By Dr Raliat Onatade, Group Chief Pharmacist at Barts Health NHS Trust
Although I was born in the UK, I attended secondary school and university in Nigeria, as my family moved to Nigeria when I was young.
I got into pharmacy because I loved chemistry. I came across the profession when I was about 13, before hearing about clinical pharmacy, which was in its infancy in the US – and not even known about in Nigeria. So, I decided I would become a clinical pharmacist. But to do that, I had to move to the UK as I realised that I wouldn’t be able to achieve my dream of being a clinical pharmacist as pharmacy wasn’t, and still isn’t, practiced in the same way in Nigeria.
In those days, pharmacy technicians were not regulated in the UK. In addition, then, as now, there was a shortage. I easily gained worked as a locum pharmacy technician in various London hospitals, but the role was considerably underdeveloped then, although clearly a vital one. The concept of medicines management or ward-based pharmacy technicians did not exist. We were also definitely second-class citizens, after pharmacists. Even though I had regular work and had no dependents, money was very tight as I was saving up to pay for my conversion course and associated living expenses. After an interview at the Royal Pharmaceutical Society, and a review of my university transcript, I was allowed to enrol in the overseas conversion course, which was then only available in Sunderland as a year-long residential course. For someone who had moved from Nigeria to multicultural London, living in the North-East in the 1980s was certainly a culture shock. There was a big divide between the university and its students, and the local community at that time, so I had a significant socio-political learning curve. Black students were advised not to walk around the town alone at night and physical assaults were not unknown. As a black student in Sunderland, there was no chance of getting a part-time job, so I was always broke. Although the practice of pharmacy was different, the academic knowledge from my Nigerian pharmacy degree was the same, which gave me a great grounding for my studies.
I completed my pre-registration training year at Greenwich Hospital in London, helped very much by my pharmacy technician training. I remember being congratulated by my tutor on my excellent Controlled Drug dispensing and documentation skills! The pre-registration examination had not been invented when I registered in 1989, so we had just had to achieve the competencies. On receiving my registration certificate, I was struck that my registration number was very different from my colleagues, being shorter and preceded by ‘F’. I have never found out what the ‘F’ stands for, but possibly: foreign? This will always mark me out as ‘other’ - although the only element that is different is that I have a pharmacy degree from another country. I think this practice has now stopped, but it is just one example of the embedded discrimination that we overseas pharmacists regularly encountered.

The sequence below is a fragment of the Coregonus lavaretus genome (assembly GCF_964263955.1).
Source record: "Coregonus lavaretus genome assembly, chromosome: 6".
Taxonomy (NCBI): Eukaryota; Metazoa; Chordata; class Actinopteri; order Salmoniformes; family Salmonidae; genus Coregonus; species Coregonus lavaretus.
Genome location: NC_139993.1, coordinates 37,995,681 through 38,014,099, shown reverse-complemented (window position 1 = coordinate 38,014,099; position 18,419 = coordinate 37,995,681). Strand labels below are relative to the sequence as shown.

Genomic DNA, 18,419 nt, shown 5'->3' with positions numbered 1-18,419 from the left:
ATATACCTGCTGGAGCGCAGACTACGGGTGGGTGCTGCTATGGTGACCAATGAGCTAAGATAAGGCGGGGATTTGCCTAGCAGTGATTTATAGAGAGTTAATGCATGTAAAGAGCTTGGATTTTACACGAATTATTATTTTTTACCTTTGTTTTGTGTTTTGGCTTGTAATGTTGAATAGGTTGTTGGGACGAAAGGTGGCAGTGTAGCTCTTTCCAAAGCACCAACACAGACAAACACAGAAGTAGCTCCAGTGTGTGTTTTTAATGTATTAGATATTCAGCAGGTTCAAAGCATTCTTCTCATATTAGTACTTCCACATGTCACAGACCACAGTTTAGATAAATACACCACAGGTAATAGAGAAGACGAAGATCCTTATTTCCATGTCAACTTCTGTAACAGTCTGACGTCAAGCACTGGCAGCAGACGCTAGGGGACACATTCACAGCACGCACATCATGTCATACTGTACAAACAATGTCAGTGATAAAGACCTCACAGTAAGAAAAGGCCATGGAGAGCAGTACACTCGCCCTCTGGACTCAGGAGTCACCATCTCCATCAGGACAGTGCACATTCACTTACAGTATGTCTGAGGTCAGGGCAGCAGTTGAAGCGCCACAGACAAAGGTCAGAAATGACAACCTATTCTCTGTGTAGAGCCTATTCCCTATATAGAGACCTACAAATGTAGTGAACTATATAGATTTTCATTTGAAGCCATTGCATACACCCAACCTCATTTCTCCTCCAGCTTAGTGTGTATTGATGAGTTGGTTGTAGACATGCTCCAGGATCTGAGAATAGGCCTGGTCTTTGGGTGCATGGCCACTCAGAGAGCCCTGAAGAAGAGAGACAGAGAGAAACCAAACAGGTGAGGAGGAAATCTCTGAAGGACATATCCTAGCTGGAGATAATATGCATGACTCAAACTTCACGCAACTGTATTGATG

Changing the image of pharmacy
There is still an issue in academia with a lack of diversity and representation, not that it is limited to pharmacy. Pharmacy is not particularly different to any other healthcare profession. If you are in an industry where you have to climb the ladder to be successful, you are disadvantaged if you’re black. When I first moved back to the UK, I didn’t see senior black people working as lecturers or in practice. I did meet some black pharmacists in London, but they were either in community practice or they remained in very junior roles in hospital, certainly not in senior leadership roles. That has changed, but it remains a struggle. There are black pharmacist student associations across the country, who are doing impressive work. But at a strategic level, the Pharmacy Schools Council needs to be radical about appropriate representation. We need to ensure that, if you run a pharmacy course, students see themselves reflected in the lecturer workforce. If you do not have that diverse representation, we have to ask, ‘how can we put that into practice?’ Senior black pharmacists are often asked to give talks to pharmacy students, but if, as a university, you don’t have any senior black lecturers, then you need to go and get them, or develop them.
It’s vital that diversity of culture and ethnicity, which helps with diversity of thought and the removal of systemic barriers, is seen as normal business.
Read more Black History Month blogs.
We want to encourage voices that express the diversity of lived experiences in the profession as part of our inclusion and diversity work. If you’d like to share your story, contact [email protected] or get involved through our ABCD group.